Wednesday, August 1, 2018

North Koreans and Russian still doing their thing, nothing changes with them

Some GSE thoughts and a few Presidential ones….

Even though he toiled in Fannie Mae’s Treasurer’s office when I still worked in the company, I don’t know and never met David Benson. Last week Benson was named interim successor to Tim Mayopoulos—Fannie Mae’s current President and CEO—when Mayopoulos announced his planned departure by year’s end after 10 years working for Fannie. (No doubt, TM is chafing under his limited $600k congressional imposed salary cap and the shackles he finds trying to run a successful entity which generates billions in quarterly income.)
Good friend Tim Howard knows DB and told me that Benson’s a very capable and effective mortgage executive, which is a strong endorsement from my perspective.
I hope Treasury and the Federal Housing Finance Agency (FHFA) bless Benson’s succeeding Mayopoulos and don’t try and interfere with that elevation.

Mel Watt

Speaking of, I was as surprised as most when Director Mel Watt was accused of possible sexual harassment by a former employee who produced audio tapes to sustain her allegations.
Although President Trump might have inaugurated some new standard with revelations of his pre-presidential sexual antics, the accusations against Watt--if legitimate--likely means he’s gone before 2019 (his five year term ends in January, 2019) and his successor can be named by the POTUS, now.
You can bet there is mondo competition, back stabbing, and promoting going on behind the Conservative scenes in DC as GSE opponent forces seek to put their man (doubt they have any female candidates, since they are Republicans!).

Would be Watt successors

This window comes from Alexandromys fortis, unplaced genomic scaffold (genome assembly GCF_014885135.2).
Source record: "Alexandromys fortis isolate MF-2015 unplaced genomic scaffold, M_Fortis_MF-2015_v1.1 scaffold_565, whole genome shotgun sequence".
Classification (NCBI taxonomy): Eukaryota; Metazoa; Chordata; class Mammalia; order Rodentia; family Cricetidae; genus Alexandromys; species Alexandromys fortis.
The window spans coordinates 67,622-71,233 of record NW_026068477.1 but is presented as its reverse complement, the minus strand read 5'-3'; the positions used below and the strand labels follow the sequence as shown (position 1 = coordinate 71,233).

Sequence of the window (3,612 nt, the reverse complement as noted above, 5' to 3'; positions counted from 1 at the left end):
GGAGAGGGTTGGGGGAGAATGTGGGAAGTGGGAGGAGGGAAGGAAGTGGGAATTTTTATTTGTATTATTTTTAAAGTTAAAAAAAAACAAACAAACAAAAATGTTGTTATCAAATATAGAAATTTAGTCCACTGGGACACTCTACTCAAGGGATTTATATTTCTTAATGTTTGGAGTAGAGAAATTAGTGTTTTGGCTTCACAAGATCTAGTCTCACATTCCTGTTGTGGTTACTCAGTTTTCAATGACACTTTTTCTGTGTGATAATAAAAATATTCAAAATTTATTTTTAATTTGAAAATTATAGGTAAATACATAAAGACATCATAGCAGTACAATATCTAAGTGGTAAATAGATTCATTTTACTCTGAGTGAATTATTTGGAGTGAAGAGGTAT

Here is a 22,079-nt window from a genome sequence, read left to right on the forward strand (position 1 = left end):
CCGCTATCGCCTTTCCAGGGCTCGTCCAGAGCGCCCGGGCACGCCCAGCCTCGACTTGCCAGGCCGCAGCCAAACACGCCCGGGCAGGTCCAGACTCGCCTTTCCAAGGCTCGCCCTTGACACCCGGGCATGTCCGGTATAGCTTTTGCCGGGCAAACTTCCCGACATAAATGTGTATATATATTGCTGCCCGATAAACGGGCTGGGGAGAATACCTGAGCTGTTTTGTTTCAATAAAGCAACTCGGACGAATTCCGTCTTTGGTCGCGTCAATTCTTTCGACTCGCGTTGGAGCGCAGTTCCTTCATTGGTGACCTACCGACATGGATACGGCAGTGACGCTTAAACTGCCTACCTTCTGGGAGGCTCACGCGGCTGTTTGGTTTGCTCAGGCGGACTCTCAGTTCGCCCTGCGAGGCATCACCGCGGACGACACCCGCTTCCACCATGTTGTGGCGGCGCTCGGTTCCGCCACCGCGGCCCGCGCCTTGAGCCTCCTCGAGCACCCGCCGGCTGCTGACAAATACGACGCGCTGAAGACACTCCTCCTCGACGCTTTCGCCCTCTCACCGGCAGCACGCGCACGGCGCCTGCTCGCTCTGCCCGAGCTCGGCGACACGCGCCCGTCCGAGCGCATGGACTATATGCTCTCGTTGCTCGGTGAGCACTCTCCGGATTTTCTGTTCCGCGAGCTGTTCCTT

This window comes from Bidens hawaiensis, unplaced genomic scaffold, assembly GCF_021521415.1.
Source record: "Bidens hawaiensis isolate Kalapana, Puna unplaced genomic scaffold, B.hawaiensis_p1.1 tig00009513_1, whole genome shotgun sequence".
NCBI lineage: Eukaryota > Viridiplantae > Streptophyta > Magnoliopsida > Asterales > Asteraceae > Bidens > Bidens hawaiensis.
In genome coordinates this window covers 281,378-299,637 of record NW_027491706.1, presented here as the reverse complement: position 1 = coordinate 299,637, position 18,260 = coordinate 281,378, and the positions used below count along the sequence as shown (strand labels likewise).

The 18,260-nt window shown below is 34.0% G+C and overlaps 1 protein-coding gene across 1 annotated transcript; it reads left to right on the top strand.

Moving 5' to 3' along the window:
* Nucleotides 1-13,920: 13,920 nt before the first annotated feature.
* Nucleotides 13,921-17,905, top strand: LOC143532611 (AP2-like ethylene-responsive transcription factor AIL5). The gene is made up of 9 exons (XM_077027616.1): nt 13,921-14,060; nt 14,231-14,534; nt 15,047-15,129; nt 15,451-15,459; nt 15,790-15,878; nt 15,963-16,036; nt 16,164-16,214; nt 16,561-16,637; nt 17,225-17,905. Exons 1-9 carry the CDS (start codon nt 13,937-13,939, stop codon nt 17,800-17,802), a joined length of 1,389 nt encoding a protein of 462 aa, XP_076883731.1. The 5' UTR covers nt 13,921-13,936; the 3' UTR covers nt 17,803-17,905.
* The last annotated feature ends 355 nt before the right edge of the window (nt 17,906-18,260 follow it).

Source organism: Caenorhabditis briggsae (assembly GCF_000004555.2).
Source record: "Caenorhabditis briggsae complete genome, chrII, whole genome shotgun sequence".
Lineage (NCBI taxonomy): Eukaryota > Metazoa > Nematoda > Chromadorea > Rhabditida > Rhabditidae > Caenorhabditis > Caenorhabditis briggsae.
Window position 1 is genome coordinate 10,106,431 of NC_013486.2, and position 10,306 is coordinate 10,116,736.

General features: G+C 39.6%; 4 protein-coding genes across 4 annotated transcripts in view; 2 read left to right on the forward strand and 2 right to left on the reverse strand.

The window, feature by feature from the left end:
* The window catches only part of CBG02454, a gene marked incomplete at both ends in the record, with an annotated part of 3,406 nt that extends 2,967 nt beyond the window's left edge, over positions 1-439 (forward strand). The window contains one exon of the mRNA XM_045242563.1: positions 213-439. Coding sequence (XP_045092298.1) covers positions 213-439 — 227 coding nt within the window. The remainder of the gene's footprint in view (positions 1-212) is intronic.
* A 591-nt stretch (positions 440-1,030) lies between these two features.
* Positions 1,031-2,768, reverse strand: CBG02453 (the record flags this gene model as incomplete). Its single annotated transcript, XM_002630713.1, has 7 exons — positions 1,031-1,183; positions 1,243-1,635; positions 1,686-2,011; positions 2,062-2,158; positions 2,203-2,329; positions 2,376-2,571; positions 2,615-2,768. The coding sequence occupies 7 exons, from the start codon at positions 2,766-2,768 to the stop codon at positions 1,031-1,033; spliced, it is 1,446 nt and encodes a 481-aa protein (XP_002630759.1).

Before the latest Watt news above, an American Banker article several days ago identified seven possible candidates for the post of FHFA Director.

I don’t think I can claim any of them is good for the GSEs, I would say at least four/five are not good, with two rising above the gaggle, Craig Phillips, currently counsellor to Treasury Secretary Mnuchin and Mark Calabria, senior economist to Vice President Mike Pence and a former Senate Banking Committee and CATO Institute staffer.
Phillips virtue is he's close to Mnuchin and with executive action not legislative reform likely the most logical action, he would know how best to work with Treasury, while Calabria—who has been all over the GSE block intellectually—has at times called for them to be “re-privatized,” whatever that means.
But, that doesn’t mean there aren’t more choices who the President could stoop and tab; after all he did name low lights Betsy DeVos and Dr. Ben Carson to cabinet posts.


The FHFA has decided to give commenters on the agency “Risk Based Capital” proposal 60 additional days to do so, citing the followingFHFA is extending the public comment period due to the high level of interest in the proposed rule and requests from multiple stakeholders for more time to evaluate it.”

Judge Sweeney

Judge Margaret Sweeney has emerged from her “shelter in place” nest to—once again--accede to a government’s request this time to file  a “twice the size than originally sought by the court” report.